This has had real application to what I have been working on for some time. As many of you know, I have long advocated an argument that “We are not going to make it, we’ve got to get off.” (The quotation marks reflect how I came by this idea–they are unimportant to the present argument.) What I have been doing is making the case for the idea that we are not going to make it, defining just how large my understanding of “we” is, in this context, and making a case for there being the possibility of our getting off. In other words I have mainly been making the argument for my ideas, not for the buy-in of the group of experts whose support I need if I expect the rest of you to take those ideas seriously.
This is partly because I think the ideas themselves are pretty widely accessible and partly because I have a sense of rebellion against those who would like to keep their monopoly on what our culture is, or is not, willing to accept.
Let’s look briefly, at the one aspect of gaining support amongst my colleagues which is most frustrating to me: the almost universal response I get to the proposal that we might be on a path to killing this planet is that doing so is beyond our capability. I spend a great deal of time, and a good many words, trying to get the reader of my book to acknowledge just how axiomatic our assumptions along these lines are. Until such time as the experts acknowledge just how axiomatic such a position is, though, there is virtually no motivation for the rest of my readers to regard the warnings as anything but the ravings of a fringe element.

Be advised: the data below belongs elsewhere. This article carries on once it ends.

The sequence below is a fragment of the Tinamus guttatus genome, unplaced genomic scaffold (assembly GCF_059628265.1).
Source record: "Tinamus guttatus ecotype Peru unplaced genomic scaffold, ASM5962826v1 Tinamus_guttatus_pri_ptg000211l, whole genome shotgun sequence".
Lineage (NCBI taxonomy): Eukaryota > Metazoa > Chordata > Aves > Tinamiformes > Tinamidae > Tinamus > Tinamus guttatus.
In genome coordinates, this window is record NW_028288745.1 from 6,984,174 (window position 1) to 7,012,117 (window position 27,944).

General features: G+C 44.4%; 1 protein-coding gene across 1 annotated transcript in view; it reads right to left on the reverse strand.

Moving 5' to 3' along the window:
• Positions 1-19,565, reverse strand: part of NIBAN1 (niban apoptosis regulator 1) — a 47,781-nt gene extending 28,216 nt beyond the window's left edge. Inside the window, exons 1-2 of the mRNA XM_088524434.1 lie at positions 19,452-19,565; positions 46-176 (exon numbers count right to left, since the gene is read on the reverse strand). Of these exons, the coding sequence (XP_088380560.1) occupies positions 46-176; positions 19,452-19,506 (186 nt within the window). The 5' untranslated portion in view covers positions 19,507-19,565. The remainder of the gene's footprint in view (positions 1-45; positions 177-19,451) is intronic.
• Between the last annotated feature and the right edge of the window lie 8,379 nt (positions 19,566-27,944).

Here, I think, the responsibility of the experts in the fields is central: Until the experts acknowledge just how tenuous their assurances are that awful things, far beyond our current projections, cannot happen here, there is virtually no reason for the layman to take my warnings any more seriously than the followers of Aesop should worry about a wolf beyond the horizon or the sky falling down.